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Mickey Bakst (sober since 1982) is co-founder of Ben’s Friends, a community for food-and-beverage workers seeking sobriety.

Pandemic sparks new growth for Ben’s Friends, an industry-specific community for those seeking sobriety

Workers showing up drunk? Don’t fire them, says co-founder Mickey Bakst

Mickey Bakst, the former general manager Charleston Grill in South Carolina, has a message about how employers should handle that employee who comes to work drunk.

“It used to be, when someone comes to work drunk, you throw them out, you fire them. You throw them the hell out,” said Bakst. “But we need to start asking ourselves, how can we help these people.”

Now, he said, employers can’t afford to lose these people. And now, there is a support system that can help.

Bakst (sober since 1982) is co-founder of Ben’s Friends, a community for food-and-beverage workers seeking sobriety. Bakst founded the group in 2016 with co-founder Steve Palmer (sober since 2001), who also founded Indigo Road Hospitality Group.

And it began after a chef who worked for Palmer, Ben Murray, drank himself to death, though those who worked closest to him had no idea he had a problem.

For Bakst and Palmer, it was an all too familiar scenario and they said enough was enough. They launched the group to create a support system for restaurant people struggling with addiction issues, but also to help change the culture in an industry that for so long turned a blind eye to alcohol and drug abuse within its own ranks. 

Ben’s Friends is not a 12-step program, like Alcoholics Anonymous, or AA. Bakst likes to describe it as a “gateway drug to AA,” because they believe in the program. “It saved my life,” said Bakst.

But a 25-year-old server or bartender today may not feel at home in an AA meeting, filled with people from other industries who don’t understand the unique lifestyle of those who work in restaurants and bars: the long hours and late nights, working weekends and holidays, missing loved ones’ birthdays or anniversaries, and the party-every-night atmosphere, said Bakst.

Prior to the pandemic, Ben’s Friends had grown to a handful of chapters. But when the pandemic shutdown hit the restaurant industry in March 2020, Ben’s Friends took to Zoom, opening up a national platform. 

And, for many in the industry, it couldn’t have come at a better time.

“The first six months [of the pandemic] were painful because we saw people sitting in their apartments, drinking day and night, who didn’t know where they were going to get the money to pay rent. They didn’t know what was happening, like everybody. And they were scared,” said Bakst. “But we saw such an influx of F&B people coming to Ben’s Friends on Zoom, which has been a Godsend.”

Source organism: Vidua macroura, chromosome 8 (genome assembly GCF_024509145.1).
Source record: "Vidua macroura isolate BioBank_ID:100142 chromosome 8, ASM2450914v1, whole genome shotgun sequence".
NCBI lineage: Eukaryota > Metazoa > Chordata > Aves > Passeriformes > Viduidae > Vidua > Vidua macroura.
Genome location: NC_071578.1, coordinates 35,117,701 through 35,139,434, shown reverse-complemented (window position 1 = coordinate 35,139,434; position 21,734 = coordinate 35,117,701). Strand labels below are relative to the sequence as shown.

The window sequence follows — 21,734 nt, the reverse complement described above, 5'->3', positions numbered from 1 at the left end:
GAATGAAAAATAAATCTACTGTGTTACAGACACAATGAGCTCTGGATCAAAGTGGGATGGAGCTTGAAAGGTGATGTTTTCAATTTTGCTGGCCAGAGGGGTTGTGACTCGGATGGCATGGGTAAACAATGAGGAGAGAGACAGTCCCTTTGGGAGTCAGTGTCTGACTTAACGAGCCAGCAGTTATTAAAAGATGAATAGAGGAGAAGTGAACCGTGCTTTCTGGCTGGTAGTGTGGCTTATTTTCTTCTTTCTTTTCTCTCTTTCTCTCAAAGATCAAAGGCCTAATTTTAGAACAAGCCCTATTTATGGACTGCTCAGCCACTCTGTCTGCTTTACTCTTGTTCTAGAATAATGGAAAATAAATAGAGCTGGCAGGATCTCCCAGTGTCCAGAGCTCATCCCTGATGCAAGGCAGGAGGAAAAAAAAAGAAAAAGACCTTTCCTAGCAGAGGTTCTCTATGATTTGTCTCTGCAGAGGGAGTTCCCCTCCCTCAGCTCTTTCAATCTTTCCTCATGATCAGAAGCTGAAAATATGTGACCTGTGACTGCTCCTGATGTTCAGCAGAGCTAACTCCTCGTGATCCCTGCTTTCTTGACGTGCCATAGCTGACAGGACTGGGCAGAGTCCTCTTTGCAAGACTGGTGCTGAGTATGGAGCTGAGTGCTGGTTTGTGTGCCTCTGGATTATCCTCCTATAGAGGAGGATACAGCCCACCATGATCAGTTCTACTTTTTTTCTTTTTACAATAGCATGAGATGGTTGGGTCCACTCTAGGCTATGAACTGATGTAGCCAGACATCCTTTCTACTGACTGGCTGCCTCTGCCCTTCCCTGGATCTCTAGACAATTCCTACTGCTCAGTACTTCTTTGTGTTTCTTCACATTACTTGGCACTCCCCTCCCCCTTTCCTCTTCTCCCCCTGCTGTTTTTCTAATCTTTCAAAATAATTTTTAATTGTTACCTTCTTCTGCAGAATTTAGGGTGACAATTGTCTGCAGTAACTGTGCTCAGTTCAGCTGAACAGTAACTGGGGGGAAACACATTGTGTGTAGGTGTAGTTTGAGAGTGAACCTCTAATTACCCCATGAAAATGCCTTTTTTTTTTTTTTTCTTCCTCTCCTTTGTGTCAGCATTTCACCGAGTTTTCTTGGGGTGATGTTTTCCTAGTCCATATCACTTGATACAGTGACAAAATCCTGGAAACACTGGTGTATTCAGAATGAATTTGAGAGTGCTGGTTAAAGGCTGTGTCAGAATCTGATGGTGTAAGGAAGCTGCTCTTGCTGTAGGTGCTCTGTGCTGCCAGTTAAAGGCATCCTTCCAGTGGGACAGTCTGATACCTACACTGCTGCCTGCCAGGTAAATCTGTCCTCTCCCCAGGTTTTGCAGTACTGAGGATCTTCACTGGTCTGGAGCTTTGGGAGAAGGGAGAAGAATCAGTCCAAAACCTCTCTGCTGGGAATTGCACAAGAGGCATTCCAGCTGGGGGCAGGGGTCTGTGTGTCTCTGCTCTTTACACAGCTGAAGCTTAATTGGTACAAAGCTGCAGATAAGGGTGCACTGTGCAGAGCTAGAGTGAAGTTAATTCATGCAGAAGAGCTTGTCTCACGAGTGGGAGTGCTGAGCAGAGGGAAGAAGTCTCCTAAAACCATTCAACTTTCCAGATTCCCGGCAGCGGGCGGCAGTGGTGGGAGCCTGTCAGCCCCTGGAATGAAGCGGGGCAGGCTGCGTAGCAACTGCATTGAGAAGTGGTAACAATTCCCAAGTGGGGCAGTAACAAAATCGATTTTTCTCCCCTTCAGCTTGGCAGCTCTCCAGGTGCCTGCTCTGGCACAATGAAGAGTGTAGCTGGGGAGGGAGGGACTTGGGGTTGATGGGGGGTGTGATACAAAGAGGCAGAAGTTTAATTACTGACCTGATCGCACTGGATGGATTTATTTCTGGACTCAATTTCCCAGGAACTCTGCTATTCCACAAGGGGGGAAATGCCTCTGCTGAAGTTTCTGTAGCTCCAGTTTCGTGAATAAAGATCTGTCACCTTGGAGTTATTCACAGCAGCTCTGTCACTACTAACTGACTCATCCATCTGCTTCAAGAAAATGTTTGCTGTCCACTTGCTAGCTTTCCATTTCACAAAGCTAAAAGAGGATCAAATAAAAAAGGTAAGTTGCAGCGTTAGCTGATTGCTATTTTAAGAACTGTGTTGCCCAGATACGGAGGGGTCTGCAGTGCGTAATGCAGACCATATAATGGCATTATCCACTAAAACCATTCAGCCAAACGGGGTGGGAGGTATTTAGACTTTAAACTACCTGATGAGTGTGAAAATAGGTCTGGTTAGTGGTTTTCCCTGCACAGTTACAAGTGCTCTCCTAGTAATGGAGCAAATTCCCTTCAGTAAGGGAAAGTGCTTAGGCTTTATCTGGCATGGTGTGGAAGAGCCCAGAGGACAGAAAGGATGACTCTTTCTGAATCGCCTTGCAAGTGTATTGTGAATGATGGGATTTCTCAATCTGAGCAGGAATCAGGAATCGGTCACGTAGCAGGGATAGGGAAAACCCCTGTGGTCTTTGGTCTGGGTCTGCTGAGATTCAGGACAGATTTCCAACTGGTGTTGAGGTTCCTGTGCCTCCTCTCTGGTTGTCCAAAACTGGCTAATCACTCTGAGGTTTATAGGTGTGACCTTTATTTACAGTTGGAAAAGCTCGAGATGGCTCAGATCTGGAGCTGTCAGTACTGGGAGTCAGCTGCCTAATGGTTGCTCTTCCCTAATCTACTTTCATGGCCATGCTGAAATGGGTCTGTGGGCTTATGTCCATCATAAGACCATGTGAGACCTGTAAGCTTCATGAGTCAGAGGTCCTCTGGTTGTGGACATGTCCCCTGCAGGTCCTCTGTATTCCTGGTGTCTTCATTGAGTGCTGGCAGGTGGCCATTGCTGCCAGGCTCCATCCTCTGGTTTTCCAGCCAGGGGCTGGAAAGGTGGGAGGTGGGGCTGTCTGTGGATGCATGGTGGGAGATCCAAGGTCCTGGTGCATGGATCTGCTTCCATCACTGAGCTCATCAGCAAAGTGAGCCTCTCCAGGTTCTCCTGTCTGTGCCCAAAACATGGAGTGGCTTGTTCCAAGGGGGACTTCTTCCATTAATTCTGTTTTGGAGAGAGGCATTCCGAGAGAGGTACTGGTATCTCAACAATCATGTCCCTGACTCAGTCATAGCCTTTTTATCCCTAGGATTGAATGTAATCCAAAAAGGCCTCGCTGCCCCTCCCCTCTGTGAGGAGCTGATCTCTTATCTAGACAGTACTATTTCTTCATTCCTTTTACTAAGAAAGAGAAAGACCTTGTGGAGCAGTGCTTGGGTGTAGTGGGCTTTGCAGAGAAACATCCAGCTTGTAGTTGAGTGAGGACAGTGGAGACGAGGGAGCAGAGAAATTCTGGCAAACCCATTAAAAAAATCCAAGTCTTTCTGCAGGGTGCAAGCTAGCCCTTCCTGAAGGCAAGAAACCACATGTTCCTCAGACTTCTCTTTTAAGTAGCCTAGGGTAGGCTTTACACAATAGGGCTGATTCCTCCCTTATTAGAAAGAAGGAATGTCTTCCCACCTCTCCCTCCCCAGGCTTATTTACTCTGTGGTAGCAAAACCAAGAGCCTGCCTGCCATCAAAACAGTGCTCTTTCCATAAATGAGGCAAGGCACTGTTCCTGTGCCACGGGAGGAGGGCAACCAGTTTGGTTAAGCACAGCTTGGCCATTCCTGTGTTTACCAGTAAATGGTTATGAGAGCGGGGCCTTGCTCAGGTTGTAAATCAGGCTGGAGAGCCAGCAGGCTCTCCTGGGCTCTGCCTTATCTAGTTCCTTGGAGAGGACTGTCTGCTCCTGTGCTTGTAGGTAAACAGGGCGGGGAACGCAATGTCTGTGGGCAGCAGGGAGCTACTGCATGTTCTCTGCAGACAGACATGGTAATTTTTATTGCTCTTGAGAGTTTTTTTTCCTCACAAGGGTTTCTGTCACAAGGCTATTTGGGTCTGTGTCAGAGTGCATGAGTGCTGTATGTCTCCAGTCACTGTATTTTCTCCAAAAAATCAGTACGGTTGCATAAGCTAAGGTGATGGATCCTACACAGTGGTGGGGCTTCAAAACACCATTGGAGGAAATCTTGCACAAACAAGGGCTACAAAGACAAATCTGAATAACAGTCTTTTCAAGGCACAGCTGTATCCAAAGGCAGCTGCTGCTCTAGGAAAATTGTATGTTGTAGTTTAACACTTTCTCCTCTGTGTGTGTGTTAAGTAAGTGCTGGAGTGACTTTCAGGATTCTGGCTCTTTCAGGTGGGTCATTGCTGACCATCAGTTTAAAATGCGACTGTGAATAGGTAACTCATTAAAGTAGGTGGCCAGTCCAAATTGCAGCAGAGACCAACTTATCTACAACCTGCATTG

Now the group has about 20 chapters with live meetings, and it is continuing to grow across the country — though anyone in the industry can join in the national Zoom conversations, which can be found at bensfriendshope.com.

And Ben’s Friends is looking to grow. “We want to start chapters wherever there’s two sober people and a restaurant willing to house them,” he said.

At the National Restaurant Association show, Bakst and Palmer had a message for employers:

First, tell your employees about Ben’s Friends, said Bakst. Let them know there’s an organization geared specifically for F&B people.

Secondly, learn how to talk to your employees who are struggling, he said. If you’re seeing signs that a worker might be dealing with alcohol or drug issues, don’t just throw them out. Ask what’s going on and how you can help.

And, if you don’t know how to have that conversation, Ben’s Friends can give you the tools to have that dialogue.

Bakst said he is happy to see employers offering more benefits to workers, including mental health support. But even more important is offering workers “a life,” including paying people properly. 

“Kids today want a life,” he said. “They’re not interested in a 401K. They want a life.”

Contact Lisa Jennings at [email protected]

Follow her on Twitter: @livetodineout

TAGS: Workforce
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